At the end of a presentation on criminal justice reform at a recent Big Brothers Big Sisters event in Wichita, a woman stood up and asked Mark Holden, general counsel and senior vice president at Koch Industries, “How will these laws benefit Koch?” according to Holden.
Charles Koch never got that call from President Obama that he once thought he'd get. But his sometime critic is now allied with Koch in pondering changes to a criminal justice system that sometimes needlessly damages lives and our economy. (Bo Rader/Kansas.com) (Oct. 30, 2015)
John Cleese and his comedy troupe friends have made Charles Koch not only laugh but think harder about how to run a $100 billion company. Monty Python films teach us how people can ruin lives and businesses with faulty mental models, he says. Reality-based thinking in contrast can enrich our lives. (Bo Rader/Kansas.com) (Oct. 30, 2015)
Maybe, but it won't please those seeking a political book. He believes he can enrich people's lives more by explaining how his practical business ideas transformed Koch into a $100 billion company. (Bo Rader/Kansas.com) (Oct. 30, 2015)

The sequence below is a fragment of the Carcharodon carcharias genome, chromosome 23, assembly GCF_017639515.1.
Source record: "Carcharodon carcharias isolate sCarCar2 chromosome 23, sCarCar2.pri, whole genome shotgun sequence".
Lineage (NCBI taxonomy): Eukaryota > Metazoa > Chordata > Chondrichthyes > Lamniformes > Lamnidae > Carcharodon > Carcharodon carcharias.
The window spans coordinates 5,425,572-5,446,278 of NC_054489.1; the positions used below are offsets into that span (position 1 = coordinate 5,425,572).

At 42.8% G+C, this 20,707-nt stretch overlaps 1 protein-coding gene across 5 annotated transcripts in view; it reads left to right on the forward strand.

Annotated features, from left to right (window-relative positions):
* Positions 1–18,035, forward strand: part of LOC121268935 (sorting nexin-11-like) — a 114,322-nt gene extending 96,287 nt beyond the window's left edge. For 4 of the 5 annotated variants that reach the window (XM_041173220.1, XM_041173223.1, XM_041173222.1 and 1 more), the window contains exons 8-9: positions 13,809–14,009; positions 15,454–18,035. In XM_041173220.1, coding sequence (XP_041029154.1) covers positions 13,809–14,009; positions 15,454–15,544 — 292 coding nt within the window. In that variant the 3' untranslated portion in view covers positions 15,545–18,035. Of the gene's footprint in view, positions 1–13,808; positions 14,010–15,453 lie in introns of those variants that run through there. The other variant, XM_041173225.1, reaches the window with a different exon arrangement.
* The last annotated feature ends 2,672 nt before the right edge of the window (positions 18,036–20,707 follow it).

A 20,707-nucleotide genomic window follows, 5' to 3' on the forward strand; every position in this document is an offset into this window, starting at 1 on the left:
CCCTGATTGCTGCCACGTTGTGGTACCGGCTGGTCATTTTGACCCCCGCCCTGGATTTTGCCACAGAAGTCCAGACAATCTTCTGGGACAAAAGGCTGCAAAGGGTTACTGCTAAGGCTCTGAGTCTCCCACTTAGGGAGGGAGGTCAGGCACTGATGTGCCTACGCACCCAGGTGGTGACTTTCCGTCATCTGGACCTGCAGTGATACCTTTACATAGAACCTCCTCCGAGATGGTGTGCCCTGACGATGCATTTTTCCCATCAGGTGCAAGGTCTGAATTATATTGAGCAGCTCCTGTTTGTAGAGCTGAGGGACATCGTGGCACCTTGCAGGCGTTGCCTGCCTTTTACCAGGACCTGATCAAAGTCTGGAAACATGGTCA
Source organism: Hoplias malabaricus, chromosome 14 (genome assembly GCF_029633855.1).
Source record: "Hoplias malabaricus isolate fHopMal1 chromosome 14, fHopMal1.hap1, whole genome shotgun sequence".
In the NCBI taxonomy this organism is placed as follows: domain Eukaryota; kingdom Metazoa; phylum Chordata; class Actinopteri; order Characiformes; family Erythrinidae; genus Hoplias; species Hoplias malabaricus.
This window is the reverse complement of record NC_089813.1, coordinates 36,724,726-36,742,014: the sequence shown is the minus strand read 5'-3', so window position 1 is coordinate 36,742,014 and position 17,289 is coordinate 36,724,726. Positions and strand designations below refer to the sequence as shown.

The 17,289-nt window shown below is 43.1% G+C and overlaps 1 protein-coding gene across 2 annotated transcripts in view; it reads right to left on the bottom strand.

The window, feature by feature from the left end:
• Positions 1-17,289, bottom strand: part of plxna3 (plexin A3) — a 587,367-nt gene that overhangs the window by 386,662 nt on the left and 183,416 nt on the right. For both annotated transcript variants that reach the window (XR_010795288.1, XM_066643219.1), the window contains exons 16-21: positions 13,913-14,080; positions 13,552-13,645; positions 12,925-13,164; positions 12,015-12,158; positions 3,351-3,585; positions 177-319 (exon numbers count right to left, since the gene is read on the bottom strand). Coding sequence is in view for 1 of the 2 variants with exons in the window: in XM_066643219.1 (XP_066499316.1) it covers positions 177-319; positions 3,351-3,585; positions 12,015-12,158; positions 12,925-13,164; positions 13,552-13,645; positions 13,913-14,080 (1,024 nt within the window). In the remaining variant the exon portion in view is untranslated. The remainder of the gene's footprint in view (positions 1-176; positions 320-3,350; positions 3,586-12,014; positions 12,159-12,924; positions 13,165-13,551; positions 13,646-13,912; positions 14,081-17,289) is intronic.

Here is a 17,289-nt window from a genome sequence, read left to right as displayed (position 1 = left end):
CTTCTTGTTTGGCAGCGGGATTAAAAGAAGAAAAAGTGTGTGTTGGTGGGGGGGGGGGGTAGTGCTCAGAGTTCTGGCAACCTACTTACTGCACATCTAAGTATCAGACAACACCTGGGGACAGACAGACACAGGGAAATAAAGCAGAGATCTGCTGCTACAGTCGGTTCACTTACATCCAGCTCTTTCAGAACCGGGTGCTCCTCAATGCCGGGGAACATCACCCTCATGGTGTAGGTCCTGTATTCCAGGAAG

The way to create a successful and lasting business it to increase value for others rather than acquire profits for yourself, Charles Koch says. No one wants to pay you anything unless you offer them something that will improve their lives. (Bo Rader/Kansas.com) (Oct. 30, 2015)
Corporate welfare makes up about 25 percent of the annual U.S. tax code, a huge subsidy that not only supports some corporations over others but distorts the economy, and creates "welfare for the wealthy," Charles Koch said. (Bo Rader/Kansas.com) (Oct. 30, 2015)
No job no matter how small is a dead-end job, Koch says. Flipping burgers if you apply diligence and learn to work with others can lead you to become an assistant manager, and then more. People learn by working together. (Bo Rader/Kansas.com) (Oct. 30, 2015)